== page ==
With a growing population and trend towards high-density apartment living, more Australians are turning to self-storage as a short- or long-term solution for lack of space. With so many self-storage operators, which facilities and options are right for you?
Storage facilities are available in a variety of areas, but there can be a big difference between what you'll pay to house your stuff close to the city centre compared with its outskirts or in a regional town.
- If you'll need access on a regular basis, it may well be worth paying extra to have it closer to your home or office.
- If you need storage for an extended period, and you won't need to access your stuff, search further afield for a cheaper deal.
When you visit the facility, make a note of inclines, uneven surfaces or steps on the way to the unit. Units may be located on the ground floor, directly accessible from a vehicle, or situated on a higher floor with lift access.
If you have a lot of bulky and heavy items for storage, it might be worth paying more for a directly accessible or ground floor unit.
If you're planning on renting a lift-accessible unit, check for gaps between the lift and the floor – what may seem like just a small step for man may become a giant leap for man-pushing-heavy-trolley.
Ask about the security features at the storage facility. A good facility should have:
- Regular security guard patrols
- CCTV cameras
- Key or PIN access control to the building itself
- Back-to-base alarms on individual units (at least on some units, so that you can book one of these units if needed)
- Regular checks to make sure units haven't been broken into
It's important to consider worst-case scenarios when it comes to storage. What happens if there's a fire or pest infestation, or water damage? Who's responsible for theft? In many cases, storage centres absolve themselves of responsibility for loss or damage of your stuff or place low limits on their liability, so it may be worth checking whether your home and contents insurer will cover your stuff while in storage.
Self-storage operators may also sell insurance for loss incurred, with premiums based on the value of the goods you're storing.
If you're planning on storing wine, for example, consider a climate-controlled unit. If you've got important documents, collectables or fine art, some storage facilities will have special units that are both temperature and humidity-controlled. Other types of specialised storage units are also available, such as for firearms which have strict legal storage requirements, and large units for cars and boats.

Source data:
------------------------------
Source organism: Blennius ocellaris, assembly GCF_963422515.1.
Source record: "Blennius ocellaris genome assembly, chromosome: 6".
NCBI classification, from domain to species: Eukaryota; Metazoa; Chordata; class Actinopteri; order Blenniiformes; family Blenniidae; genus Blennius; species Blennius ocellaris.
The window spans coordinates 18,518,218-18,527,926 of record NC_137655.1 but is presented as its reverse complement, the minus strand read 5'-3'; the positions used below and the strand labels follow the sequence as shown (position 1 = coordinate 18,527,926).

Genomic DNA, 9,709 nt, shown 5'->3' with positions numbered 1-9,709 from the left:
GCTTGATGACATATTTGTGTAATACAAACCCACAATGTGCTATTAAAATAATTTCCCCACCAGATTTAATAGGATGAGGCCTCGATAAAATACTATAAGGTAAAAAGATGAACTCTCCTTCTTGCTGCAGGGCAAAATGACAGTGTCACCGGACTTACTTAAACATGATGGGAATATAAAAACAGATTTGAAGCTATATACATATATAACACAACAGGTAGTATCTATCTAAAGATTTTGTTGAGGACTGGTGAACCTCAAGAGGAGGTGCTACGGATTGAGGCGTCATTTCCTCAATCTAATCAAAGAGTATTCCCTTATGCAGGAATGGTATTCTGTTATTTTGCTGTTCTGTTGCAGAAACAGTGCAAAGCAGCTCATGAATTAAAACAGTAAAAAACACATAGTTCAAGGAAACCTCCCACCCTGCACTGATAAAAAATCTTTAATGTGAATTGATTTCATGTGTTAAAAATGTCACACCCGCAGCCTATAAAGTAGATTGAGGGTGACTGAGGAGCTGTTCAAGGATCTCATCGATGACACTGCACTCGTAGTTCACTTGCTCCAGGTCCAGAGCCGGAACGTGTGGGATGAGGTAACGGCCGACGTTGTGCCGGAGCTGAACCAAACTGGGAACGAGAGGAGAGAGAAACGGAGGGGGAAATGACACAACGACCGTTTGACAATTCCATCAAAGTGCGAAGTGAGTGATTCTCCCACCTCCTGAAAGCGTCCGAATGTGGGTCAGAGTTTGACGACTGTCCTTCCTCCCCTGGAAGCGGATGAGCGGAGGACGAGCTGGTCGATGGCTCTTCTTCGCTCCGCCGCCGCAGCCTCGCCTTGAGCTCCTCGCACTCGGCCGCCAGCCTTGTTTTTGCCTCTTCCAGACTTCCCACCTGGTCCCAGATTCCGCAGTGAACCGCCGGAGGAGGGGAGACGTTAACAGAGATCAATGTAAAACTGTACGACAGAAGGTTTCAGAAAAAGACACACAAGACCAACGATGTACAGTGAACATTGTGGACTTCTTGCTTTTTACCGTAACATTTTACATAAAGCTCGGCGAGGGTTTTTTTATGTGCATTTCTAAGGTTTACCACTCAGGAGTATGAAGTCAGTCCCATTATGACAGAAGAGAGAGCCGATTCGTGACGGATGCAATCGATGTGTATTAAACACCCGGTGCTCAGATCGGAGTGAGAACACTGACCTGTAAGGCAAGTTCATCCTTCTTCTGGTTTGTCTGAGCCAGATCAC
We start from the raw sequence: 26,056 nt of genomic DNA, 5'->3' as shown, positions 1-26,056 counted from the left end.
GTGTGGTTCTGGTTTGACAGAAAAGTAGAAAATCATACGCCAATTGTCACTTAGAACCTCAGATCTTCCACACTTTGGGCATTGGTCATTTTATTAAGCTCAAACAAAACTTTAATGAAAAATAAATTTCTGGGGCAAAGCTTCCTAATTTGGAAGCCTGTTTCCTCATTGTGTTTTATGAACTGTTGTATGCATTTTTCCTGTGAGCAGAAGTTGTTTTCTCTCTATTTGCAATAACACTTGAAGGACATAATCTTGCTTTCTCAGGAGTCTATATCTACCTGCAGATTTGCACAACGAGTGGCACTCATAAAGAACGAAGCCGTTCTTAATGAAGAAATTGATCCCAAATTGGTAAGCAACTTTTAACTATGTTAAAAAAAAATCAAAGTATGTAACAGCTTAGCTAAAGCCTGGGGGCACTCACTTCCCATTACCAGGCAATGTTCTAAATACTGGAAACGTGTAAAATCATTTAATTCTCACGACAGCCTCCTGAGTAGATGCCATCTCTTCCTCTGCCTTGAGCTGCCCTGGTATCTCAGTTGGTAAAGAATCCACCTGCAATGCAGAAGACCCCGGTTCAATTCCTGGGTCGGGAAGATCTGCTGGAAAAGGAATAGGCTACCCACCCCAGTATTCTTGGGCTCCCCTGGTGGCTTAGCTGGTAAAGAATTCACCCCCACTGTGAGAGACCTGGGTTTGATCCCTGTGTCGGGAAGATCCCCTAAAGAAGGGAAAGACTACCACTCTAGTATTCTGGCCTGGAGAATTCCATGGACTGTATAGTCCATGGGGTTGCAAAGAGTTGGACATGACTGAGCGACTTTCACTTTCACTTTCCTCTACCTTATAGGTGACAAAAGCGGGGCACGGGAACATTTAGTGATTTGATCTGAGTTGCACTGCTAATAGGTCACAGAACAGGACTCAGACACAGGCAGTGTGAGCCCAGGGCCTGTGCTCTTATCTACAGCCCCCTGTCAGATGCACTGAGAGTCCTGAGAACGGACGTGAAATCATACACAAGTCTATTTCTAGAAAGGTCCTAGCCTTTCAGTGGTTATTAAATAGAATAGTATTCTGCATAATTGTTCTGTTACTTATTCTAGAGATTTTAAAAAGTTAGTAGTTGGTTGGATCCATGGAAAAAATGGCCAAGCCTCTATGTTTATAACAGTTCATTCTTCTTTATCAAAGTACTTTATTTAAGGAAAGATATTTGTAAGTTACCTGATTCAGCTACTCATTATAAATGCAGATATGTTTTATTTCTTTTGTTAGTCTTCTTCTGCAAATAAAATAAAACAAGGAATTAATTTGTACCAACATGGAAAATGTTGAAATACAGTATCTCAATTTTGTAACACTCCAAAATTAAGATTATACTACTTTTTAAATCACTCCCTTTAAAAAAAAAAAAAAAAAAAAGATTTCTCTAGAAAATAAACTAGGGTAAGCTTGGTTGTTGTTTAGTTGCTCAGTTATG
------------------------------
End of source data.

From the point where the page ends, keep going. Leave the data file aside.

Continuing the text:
If you're likely to find travelling to a storage location difficult (if you don't have a driver's license, for example), some operators now deliver a storage crate to your home. You pack it up (or pay them to do it for you), and they take it away to their facility.
Depending on how much you have to store and how difficult the job is, you might consider a specialist mover. Some storage companies will be able to provide one for you, but whoever you go with, make sure they have experience in storage.
Most major moving companies will have experience in packing items into a storage unit, but it can depend which people you get on the day. An experienced specialist will be able to make the most of your unit size and may well save you money in the long term by being able to fit more stuff into less space than you could yourself.
Consider the extras you'll need to keep costs low.
- Collect blankets, bubble wrap, newspaper, old sheets and towels to use for wrapping and padding your stuff. Movers usually have their own blankets to help protect larger items such as furniture, but it will help if you have your own.
- Source cardboard boxes that are sturdy, stable and similarly-sized, so you can stack them up without too much trouble.
- Invest in a good padlock for the storage unit door to ensure your stuff stays safe. Storage companies often have padlocks for sale if you need one. All-steel padlocks are generally considered stronger than padlocks with a brass body. Shrouded padlocks are a good high-security option; these cover most of the shackle – the U-shaped steel loop – with a steel casing to make it harder to break. Check that the unit's door latch or bolt is also in good condition and slides home securely; no point in buying a good padlock if the door itself can be easily defeated.
- Always inspect the facility before signing your storage contract.
- Ask to see a few units for the sake of comparison.
- Make a note of inclines, uneven surfaces or steps on the way to the units.
- Check for gaps between the lift and the floor of a lift-accessible unit.
- If the stuff you're storing is valuable, make sure it is insured either with your home and contents policy or independently.
- Separate heavy things from light and fragile items to protect them against scrapes and scratches.
- Get a good padlock for the unit door.
Stock images: Getty, unless otherwise stated.